Guest Blogged by John Gideon of VotersUnite.org
"It is through the Constitution that we control the reins of government and insure that it remains the protector of individual, unalienable Rights - i.e., the servant of the People.
"Therefore, it behooves the People to show the Government that the People know what their Rights are and what Government's obligations are, that the People are watching Government as it exercises its delegated powers and that the People are prepared to act if the Government steps outside the boundaries drawn around its power by the Constitution." --- We The People Foundation
The U.S. Election Assistance Commission (EAC) works for the People. It doesn't work for special interests. It doesn't work for the voting system vendors. The EAC has an obligation, spelled out in its past advisories, public statements and, most importantly, in federal law, to carry out oversight of the voting systems we, the People, use in our federal elections. It does not matter that the EAC commissioners are not elected to their positions. They are still servants of the People.
Not long after being created by the Help America Vote Act (HAVA) of 2002, the EAC published, on June 8, 2004, "Chairman Soaries' Remarks about Electronic Voting Security Strategy for the November 2004 Presidential Election." The comments, by then EAC Chairman DeForest "Buster" Soaries included recommendations "to insure election integrity and promote voter confidence in the administration of the 2004 federal election," and stated, in part: "[The] EAC should solicit information about suspicious electronic voting system activity including software programming and should request aggressive investigative and prosecutorial responses from the U.S. Department of Justice Elections Crimes Branch in the Criminal Division."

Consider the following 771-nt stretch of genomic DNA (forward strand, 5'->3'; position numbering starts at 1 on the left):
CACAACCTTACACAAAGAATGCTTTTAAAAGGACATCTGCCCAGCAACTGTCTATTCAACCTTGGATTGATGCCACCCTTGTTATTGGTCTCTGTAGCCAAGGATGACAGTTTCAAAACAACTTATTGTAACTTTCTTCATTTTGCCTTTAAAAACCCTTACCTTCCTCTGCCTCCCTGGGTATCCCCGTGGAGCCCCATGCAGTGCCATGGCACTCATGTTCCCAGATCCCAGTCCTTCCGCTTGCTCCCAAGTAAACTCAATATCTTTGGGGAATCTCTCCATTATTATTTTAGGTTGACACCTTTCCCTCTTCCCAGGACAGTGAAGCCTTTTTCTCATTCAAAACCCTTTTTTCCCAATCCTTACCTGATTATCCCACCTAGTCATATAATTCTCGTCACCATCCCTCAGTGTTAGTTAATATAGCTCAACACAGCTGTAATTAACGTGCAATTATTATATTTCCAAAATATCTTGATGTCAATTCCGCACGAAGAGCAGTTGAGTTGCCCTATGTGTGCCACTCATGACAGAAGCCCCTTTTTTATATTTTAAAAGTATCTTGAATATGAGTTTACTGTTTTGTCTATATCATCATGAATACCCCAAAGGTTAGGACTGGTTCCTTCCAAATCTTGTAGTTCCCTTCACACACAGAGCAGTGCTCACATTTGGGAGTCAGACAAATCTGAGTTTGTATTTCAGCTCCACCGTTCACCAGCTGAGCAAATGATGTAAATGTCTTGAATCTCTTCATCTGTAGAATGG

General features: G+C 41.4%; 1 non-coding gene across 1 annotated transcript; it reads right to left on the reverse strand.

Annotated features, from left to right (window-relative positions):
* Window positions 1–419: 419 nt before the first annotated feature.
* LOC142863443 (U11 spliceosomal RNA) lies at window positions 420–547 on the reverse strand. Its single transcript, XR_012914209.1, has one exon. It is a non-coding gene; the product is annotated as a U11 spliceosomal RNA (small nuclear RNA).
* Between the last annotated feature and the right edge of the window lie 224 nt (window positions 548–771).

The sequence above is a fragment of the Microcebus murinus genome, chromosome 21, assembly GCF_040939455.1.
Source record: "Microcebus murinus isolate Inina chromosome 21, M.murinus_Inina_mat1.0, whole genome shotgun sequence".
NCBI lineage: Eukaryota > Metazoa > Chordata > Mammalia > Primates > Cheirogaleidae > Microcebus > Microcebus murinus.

The above was restated in a July 13, 2004 "Commission Advisory Letter" [PDF].
It's clear that if there is to be any federal body to recommend investigation and/or prosecution to the DoJ, in regards criminal violation of federal law concerning voting systems, it is to be the EAC, the body charged with testing, certifying, and performing as the "national clearinghouse...with respect to the administration of federal elections" (42 U.S.C. § 15322) and the electronic voting systems employed across the country.
And yet, the EAC has continued to utterly fail in those duties, as a particularly maddening chain of inquiries and emails --- back-and-forth and round-and-round --- that we'd sent to the EAC commissioners and their spokesperson over the past three months illustrates all too well. All we were trying to do was get a simple answer to a very simple question...